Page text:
What NOT to Say to Someone with Depression
If someone close to you is suffering with depression, whether that be your child, spouse, family member or friend, you will want to help them in any way you can. This could be by offering support, advice, or even suggestions about how they can overcome their mental health struggles.
Of course, you will have your loved one’s best intentions at heart, but that doesn’t mean that you may not inadvertently say something that causes more harm than good. If you are worried that this may happen to you, or perhaps it already has and you want to prevent it from happening again, it can be useful to know what not to say to someone with depression.
Starting with . . .
Don’t say “Pull themselves together”
Watching a loved one struggle with depression can be extremely upsetting, yet it can also be equally as frustrating. This is especially true if you have not had any experience with depression or another mental health disorder yourself.
Although you may feel tempted at times to tell them to pull themselves together or move on with their lives, this can be incredibly demoralizing and make your loved one feel even more alone in their struggles.
Avoid cliches, platitudes and any vague statements that will not help someone with depression to see the light at the end of the tunnel.
Don’t say “But you don’t look depressed”
Depression comes in all shapes and sizes and people can often appear outwardly happy and in control of their lives, but mentally, they can still be struggling. For example, you may not believe that your teenager has a problem with depression as all teens are moody and withdrawn, aren’t they?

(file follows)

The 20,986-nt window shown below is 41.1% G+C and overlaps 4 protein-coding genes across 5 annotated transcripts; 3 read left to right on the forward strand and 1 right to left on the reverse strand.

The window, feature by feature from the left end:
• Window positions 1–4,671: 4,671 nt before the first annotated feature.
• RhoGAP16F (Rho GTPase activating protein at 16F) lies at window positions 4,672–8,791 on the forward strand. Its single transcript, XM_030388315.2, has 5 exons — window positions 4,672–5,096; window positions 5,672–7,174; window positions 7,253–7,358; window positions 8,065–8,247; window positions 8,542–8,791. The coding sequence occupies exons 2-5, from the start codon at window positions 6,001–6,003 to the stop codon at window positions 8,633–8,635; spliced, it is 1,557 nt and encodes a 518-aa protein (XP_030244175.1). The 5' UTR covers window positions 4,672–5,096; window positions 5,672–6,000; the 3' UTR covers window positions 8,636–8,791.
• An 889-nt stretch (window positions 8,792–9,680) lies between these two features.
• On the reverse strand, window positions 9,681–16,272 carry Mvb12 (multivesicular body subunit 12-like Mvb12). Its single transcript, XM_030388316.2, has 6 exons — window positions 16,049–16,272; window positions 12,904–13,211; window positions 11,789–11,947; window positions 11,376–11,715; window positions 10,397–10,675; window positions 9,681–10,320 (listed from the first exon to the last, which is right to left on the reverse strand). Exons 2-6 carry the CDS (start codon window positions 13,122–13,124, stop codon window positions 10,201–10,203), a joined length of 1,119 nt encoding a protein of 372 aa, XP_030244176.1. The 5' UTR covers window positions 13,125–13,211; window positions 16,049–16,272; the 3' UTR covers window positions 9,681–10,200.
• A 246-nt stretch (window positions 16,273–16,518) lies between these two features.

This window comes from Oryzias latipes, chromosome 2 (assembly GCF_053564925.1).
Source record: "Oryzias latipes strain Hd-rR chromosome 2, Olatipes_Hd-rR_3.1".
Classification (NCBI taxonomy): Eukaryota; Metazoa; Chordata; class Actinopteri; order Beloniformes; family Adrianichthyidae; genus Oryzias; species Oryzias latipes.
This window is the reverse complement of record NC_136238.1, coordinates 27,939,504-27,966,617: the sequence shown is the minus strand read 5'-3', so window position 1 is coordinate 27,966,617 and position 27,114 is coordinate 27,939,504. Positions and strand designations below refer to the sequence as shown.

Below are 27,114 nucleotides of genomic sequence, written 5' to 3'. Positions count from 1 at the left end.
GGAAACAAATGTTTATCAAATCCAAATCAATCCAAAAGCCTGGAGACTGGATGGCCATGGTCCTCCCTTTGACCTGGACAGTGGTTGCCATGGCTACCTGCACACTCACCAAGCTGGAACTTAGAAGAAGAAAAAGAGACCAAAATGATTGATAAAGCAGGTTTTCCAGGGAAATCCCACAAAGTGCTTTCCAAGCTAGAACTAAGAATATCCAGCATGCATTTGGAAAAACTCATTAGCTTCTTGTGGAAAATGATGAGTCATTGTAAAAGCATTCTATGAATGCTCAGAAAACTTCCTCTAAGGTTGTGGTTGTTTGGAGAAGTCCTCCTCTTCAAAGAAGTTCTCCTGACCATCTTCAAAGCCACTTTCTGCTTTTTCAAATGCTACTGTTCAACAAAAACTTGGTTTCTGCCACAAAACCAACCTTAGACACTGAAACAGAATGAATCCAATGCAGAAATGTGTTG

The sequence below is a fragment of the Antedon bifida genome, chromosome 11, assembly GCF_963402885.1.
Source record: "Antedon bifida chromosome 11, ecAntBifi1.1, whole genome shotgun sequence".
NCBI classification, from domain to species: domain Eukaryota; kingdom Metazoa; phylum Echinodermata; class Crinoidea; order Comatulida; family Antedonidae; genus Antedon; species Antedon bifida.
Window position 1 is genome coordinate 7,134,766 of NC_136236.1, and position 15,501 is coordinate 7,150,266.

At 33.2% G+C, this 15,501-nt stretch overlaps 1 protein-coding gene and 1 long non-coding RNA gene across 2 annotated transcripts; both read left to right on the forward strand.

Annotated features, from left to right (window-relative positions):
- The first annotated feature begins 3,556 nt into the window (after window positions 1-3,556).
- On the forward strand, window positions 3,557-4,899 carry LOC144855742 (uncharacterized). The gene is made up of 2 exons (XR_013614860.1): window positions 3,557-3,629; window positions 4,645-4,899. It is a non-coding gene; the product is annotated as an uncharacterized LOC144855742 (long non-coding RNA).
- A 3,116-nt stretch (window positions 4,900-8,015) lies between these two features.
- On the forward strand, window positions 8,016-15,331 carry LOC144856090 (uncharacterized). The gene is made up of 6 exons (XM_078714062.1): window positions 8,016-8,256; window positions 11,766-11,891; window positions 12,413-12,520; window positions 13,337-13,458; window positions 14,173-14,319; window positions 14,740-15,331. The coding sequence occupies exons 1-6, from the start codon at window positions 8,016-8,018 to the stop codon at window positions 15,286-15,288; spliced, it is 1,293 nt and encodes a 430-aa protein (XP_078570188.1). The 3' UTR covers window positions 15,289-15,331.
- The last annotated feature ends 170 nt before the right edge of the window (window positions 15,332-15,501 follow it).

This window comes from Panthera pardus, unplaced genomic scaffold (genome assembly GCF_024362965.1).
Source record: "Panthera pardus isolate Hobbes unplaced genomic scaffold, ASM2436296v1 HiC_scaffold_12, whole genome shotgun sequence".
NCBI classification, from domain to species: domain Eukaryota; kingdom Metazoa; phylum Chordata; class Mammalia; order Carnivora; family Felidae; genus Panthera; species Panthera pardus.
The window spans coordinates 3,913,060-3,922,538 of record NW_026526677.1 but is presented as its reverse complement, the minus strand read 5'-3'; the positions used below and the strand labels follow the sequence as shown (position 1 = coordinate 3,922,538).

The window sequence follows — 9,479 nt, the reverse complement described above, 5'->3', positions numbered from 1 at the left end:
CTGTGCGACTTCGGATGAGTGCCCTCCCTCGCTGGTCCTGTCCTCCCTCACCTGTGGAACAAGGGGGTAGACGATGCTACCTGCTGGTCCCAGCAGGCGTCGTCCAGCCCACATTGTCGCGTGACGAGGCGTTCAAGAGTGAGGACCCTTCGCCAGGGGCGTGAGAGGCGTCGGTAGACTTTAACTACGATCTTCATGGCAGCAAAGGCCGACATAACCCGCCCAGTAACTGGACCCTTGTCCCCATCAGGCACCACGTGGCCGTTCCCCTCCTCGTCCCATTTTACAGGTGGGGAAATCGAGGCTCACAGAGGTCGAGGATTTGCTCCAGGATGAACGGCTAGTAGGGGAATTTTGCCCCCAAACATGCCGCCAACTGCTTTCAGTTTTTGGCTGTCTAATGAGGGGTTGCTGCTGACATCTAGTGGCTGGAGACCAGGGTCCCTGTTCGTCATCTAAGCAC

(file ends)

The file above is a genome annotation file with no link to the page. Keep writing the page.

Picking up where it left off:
That may be the case, but if your teenager comes to you and says they are struggling with their mental health, do not dismiss them or express any doubt about their struggles. Instead, encourage them to talk about their feelings and if necessary seek the help of a professional treatment center such as Ignite teen treatment that specializes in both mental health and substance abuse in adolescents and young adults.
Don’t say “Other people have problems too”
Caring for someone with depression can take its toll on even the most dedicated and patient person and you may find yourself starting to feel resentful. If this becomes the case, try not to take out your frustrations on your loved one by saying things such as “other people have problems too” and “it’s not all about you”.
Instead, take some time out to care for yourself and ask either a professional or a family member or friend to help look after your loved one while you enjoy some much needed me-time.
Don’t say “What have you got to be depressed about?”
Even though it appears as if someone has it all, that doesn’t mean that they can’t become depressed. Depression is often the result of a chemical imbalance in the body, meaning it can happen to the rich, the poor, the happily married, and pretty much everyone else.
Reminding someone with depression about everything they should be thankful for can make them feel even worse about their current mental state, evoking feelings of guilt and shame.
Instead, be supportive, understanding, emphatic and offer help in any way you can.